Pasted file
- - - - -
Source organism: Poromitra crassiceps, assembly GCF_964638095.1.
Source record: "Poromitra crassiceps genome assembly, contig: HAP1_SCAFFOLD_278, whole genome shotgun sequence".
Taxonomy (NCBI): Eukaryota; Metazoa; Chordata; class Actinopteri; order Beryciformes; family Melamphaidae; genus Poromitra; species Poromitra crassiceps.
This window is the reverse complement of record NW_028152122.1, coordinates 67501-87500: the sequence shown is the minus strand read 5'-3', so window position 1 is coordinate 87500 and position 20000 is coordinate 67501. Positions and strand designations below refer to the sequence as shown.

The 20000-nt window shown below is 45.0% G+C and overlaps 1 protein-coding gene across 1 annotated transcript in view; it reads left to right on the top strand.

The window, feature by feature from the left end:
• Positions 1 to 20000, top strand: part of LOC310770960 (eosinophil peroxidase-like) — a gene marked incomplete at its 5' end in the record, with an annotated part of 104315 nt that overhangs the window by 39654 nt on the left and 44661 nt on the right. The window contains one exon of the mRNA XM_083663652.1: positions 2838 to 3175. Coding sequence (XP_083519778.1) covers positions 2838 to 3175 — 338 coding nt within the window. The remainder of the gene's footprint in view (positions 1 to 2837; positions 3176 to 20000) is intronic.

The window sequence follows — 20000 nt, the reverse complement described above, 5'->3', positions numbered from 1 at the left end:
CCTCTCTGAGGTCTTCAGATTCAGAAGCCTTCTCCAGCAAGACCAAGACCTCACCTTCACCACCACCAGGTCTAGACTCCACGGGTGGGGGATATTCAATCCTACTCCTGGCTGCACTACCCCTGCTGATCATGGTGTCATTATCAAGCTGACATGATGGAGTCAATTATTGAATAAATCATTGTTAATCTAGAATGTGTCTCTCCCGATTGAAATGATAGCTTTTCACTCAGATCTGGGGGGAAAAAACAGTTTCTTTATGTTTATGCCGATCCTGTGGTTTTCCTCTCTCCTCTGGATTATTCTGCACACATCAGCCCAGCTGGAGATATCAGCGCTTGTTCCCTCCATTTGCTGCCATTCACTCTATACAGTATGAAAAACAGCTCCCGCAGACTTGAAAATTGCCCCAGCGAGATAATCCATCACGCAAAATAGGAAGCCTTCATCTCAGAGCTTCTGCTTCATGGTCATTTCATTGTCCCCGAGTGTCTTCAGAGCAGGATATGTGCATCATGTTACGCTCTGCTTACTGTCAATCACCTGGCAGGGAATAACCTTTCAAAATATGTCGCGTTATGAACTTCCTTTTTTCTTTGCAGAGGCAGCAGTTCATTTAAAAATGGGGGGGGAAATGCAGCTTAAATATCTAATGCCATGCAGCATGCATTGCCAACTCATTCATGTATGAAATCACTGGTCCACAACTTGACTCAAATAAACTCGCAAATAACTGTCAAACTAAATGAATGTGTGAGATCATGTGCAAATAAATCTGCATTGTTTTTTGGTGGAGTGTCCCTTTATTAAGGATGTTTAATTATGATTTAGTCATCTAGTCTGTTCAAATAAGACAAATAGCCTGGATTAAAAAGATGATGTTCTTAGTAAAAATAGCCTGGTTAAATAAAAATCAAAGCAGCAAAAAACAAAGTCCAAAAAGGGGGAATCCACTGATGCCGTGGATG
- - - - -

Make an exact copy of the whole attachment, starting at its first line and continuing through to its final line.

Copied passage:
Source organism: Poromitra crassiceps, assembly GCF_964638095.1.
Source record: "Poromitra crassiceps genome assembly, contig: HAP1_SCAFFOLD_278, whole genome shotgun sequence".
Taxonomy (NCBI): Eukaryota; Metazoa; Chordata; class Actinopteri; order Beryciformes; family Melamphaidae; genus Poromitra; species Poromitra crassiceps.
This window is the reverse complement of record NW_028152122.1, coordinates 67501-87500: the sequence shown is the minus strand read 5'-3', so window position 1 is coordinate 87500 and position 20000 is coordinate 67501. Positions and strand designations below refer to the sequence as shown.

The 20000-nt window shown below is 45.0% G+C and overlaps 1 protein-coding gene across 1 annotated transcript in view; it reads left to right on the top strand.

The window, feature by feature from the left end:
• Positions 1 to 20000, top strand: part of LOC310770960 (eosinophil peroxidase-like) — a gene marked incomplete at its 5' end in the record, with an annotated part of 104315 nt that overhangs the window by 39654 nt on the left and 44661 nt on the right. The window contains one exon of the mRNA XM_083663652.1: positions 2838 to 3175. Coding sequence (XP_083519778.1) covers positions 2838 to 3175 — 338 coding nt within the window. The remainder of the gene's footprint in view (positions 1 to 2837; positions 3176 to 20000) is intronic.

The window sequence follows — 20000 nt, the reverse complement described above, 5'->3', positions numbered from 1 at the left end:
CCTCTCTGAGGTCTTCAGATTCAGAAGCCTTCTCCAGCAAGACCAAGACCTCACCTTCACCACCACCAGGTCTAGACTCCACGGGTGGGGGATATTCAATCCTACTCCTGGCTGCACTACCCCTGCTGATCATGGTGTCATTATCAAGCTGACATGATGGAGTCAATTATTGAATAAATCATTGTTAATCTAGAATGTGTCTCTCCCGATTGAAATGATAGCTTTTCACTCAGATCTGGGGGGAAAAAACAGTTTCTTTATGTTTATGCCGATCCTGTGGTTTTCCTCTCTCCTCTGGATTATTCTGCACACATCAGCCCAGCTGGAGATATCAGCGCTTGTTCCCTCCATTTGCTGCCATTCACTCTATACAGTATGAAAAACAGCTCCCGCAGACTTGAAAATTGCCCCAGCGAGATAATCCATCACGCAAAATAGGAAGCCTTCATCTCAGAGCTTCTGCTTCATGGTCATTTCATTGTCCCCGAGTGTCTTCAGAGCAGGATATGTGCATCATGTTACGCTCTGCTTACTGTCAATCACCTGGCAGGGAATAACCTTTCAAAATATGTCGCGTTATGAACTTCCTTTTTTCTTTGCAGAGGCAGCAGTTCATTTAAAAATGGGGGGGGAAATGCAGCTTAAATATCTAATGCCATGCAGCATGCATTGCCAACTCATTCATGTATGAAATCACTGGTCCACAACTTGACTCAAATAAACTCGCAAATAACTGTCAAACTAAATGAATGTGTGAGATCATGTGCAAATAAATCTGCATTGTTTTTTGGTGGAGTGTCCCTTTATTAAGGATGTTTAATTATGATTTAGTCATCTAGTCTGTTCAAATAAGACAAATAGCCTGGATTAAAAAGATGATGTTCTTAGTAAAAATAGCCTGGTTAAATAAAAATCAAAGCAGCAAAAAACAAAGTCCAAAAAGGGGGAATCCACTGATGCCGTGGATG